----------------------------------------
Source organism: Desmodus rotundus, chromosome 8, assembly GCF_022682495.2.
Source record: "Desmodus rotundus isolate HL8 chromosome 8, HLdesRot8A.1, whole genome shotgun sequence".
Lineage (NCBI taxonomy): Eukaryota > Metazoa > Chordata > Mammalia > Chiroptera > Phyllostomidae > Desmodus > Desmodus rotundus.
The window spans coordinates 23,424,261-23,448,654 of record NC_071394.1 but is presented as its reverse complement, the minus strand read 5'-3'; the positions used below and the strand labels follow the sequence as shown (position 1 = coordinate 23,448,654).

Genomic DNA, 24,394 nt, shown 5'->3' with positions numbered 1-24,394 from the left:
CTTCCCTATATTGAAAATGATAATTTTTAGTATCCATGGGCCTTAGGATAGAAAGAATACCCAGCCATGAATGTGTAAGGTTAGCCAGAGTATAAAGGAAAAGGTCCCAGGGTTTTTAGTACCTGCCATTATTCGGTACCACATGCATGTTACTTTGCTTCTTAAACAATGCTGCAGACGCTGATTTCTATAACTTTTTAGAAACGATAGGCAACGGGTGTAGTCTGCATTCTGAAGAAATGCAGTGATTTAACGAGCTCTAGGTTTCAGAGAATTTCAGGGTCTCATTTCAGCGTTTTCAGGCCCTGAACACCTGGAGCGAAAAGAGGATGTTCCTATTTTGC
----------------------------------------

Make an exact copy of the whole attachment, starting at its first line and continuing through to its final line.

Source organism: Desmodus rotundus, chromosome 8, assembly GCF_022682495.2.
Source record: "Desmodus rotundus isolate HL8 chromosome 8, HLdesRot8A.1, whole genome shotgun sequence".
Lineage (NCBI taxonomy): Eukaryota > Metazoa > Chordata > Mammalia > Chiroptera > Phyllostomidae > Desmodus > Desmodus rotundus.
The window spans coordinates 23,424,261-23,448,654 of record NC_071394.1 but is presented as its reverse complement, the minus strand read 5'-3'; the positions used below and the strand labels follow the sequence as shown (position 1 = coordinate 23,448,654).

Genomic DNA, 24,394 nt, shown 5'->3' with positions numbered 1-24,394 from the left:
CTTCCCTATATTGAAAATGATAATTTTTAGTATCCATGGGCCTTAGGATAGAAAGAATACCCAGCCATGAATGTGTAAGGTTAGCCAGAGTATAAAGGAAAAGGTCCCAGGGTTTTTAGTACCTGCCATTATTCGGTACCACATGCATGTTACTTTGCTTCTTAAACAATGCTGCAGACGCTGATTTCTATAACTTTTTAGAAACGATAGGCAACGGGTGTAGTCTGCATTCTGAAGAAATGCAGTGATTTAACGAGCTCTAGGTTTCAGAGAATTTCAGGGTCTCATTTCAGCGTTTTCAGGCCCTGAACACCTGGAGCGAAAAGAGGATGTTCCTATTTTGC